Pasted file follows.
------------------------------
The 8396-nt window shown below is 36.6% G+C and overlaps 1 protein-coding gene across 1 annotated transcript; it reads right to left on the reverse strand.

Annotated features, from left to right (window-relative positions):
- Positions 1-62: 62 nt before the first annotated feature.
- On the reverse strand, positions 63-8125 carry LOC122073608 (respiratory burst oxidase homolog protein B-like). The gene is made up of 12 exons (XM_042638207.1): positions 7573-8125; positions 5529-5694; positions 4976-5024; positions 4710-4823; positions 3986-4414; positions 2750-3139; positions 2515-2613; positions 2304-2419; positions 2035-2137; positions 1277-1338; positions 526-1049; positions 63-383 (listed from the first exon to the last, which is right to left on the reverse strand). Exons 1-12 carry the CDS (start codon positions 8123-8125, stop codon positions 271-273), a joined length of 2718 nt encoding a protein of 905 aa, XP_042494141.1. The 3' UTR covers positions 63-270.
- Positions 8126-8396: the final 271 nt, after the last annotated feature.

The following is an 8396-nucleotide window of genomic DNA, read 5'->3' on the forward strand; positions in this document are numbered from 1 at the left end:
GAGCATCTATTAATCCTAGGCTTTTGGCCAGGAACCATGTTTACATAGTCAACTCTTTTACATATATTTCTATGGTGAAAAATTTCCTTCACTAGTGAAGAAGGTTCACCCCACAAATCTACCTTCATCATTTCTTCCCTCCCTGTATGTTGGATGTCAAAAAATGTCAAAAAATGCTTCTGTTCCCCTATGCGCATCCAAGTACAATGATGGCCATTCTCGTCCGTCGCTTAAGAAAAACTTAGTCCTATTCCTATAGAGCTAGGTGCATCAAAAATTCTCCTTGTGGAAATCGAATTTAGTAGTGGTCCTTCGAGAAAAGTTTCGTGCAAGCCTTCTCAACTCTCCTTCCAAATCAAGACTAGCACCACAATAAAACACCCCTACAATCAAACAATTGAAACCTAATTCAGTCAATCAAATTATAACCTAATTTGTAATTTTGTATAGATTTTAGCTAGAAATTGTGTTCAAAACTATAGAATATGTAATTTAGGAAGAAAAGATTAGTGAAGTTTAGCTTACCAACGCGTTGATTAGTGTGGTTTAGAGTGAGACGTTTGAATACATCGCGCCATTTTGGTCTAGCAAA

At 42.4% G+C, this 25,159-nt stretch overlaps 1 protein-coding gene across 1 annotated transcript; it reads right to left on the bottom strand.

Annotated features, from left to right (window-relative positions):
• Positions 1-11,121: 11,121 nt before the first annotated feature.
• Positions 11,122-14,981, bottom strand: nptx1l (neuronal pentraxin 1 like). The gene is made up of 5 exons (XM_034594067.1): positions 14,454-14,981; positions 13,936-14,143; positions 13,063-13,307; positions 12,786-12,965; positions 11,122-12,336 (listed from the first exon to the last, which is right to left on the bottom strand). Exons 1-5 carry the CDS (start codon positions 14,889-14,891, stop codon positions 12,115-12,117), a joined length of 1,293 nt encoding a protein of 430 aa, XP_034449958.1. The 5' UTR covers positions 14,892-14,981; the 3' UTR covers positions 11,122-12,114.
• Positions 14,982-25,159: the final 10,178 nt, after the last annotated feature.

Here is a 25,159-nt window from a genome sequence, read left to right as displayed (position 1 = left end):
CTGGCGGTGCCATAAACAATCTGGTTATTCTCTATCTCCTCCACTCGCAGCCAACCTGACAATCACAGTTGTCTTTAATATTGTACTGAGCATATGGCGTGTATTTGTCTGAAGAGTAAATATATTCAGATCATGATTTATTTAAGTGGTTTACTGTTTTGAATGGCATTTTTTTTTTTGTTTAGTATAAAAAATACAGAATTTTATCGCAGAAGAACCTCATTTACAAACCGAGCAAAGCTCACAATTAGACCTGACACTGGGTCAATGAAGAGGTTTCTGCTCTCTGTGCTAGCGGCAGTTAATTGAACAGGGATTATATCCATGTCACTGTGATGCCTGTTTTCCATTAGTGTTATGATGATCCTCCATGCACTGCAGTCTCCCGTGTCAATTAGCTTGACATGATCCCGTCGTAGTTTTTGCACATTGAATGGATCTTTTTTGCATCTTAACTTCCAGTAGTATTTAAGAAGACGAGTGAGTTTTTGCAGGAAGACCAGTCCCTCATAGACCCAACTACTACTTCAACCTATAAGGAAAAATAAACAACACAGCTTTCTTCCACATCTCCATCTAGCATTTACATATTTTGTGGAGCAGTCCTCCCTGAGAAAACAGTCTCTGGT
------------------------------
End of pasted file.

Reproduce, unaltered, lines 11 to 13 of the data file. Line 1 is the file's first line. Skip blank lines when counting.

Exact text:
• Positions 11,122-14,981, bottom strand: nptx1l (neuronal pentraxin 1 like). The gene is made up of 5 exons (XM_034594067.1): positions 14,454-14,981; positions 13,936-14,143; positions 13,063-13,307; positions 12,786-12,965; positions 11,122-12,336 (listed from the first exon to the last, which is right to left on the bottom strand). Exons 1-5 carry the CDS (start codon positions 14,889-14,891, stop codon positions 12,115-12,117), a joined length of 1,293 nt encoding a protein of 430 aa, XP_034449958.1. The 5' UTR covers positions 14,892-14,981; the 3' UTR covers positions 11,122-12,114.
• Positions 14,982-25,159: the final 10,178 nt, after the last annotated feature.

Here is a 25,159-nt window from a genome sequence, read left to right as displayed (position 1 = left end):